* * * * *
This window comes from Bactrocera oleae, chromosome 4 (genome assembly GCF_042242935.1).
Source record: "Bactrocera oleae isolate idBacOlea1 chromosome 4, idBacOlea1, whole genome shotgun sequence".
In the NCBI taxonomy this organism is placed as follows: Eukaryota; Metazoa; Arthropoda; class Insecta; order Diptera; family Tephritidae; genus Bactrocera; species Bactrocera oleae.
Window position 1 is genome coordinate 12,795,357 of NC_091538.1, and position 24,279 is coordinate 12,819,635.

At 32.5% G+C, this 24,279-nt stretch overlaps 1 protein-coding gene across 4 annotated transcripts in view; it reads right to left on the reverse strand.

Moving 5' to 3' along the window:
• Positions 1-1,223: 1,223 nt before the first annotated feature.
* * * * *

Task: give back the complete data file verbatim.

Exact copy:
This window comes from Bactrocera oleae, chromosome 4 (genome assembly GCF_042242935.1).
Source record: "Bactrocera oleae isolate idBacOlea1 chromosome 4, idBacOlea1, whole genome shotgun sequence".
In the NCBI taxonomy this organism is placed as follows: Eukaryota; Metazoa; Arthropoda; class Insecta; order Diptera; family Tephritidae; genus Bactrocera; species Bactrocera oleae.
Window position 1 is genome coordinate 12,795,357 of NC_091538.1, and position 24,279 is coordinate 12,819,635.

At 32.5% G+C, this 24,279-nt stretch overlaps 1 protein-coding gene across 4 annotated transcripts in view; it reads right to left on the reverse strand.

Moving 5' to 3' along the window:
• Positions 1-1,223: 1,223 nt before the first annotated feature.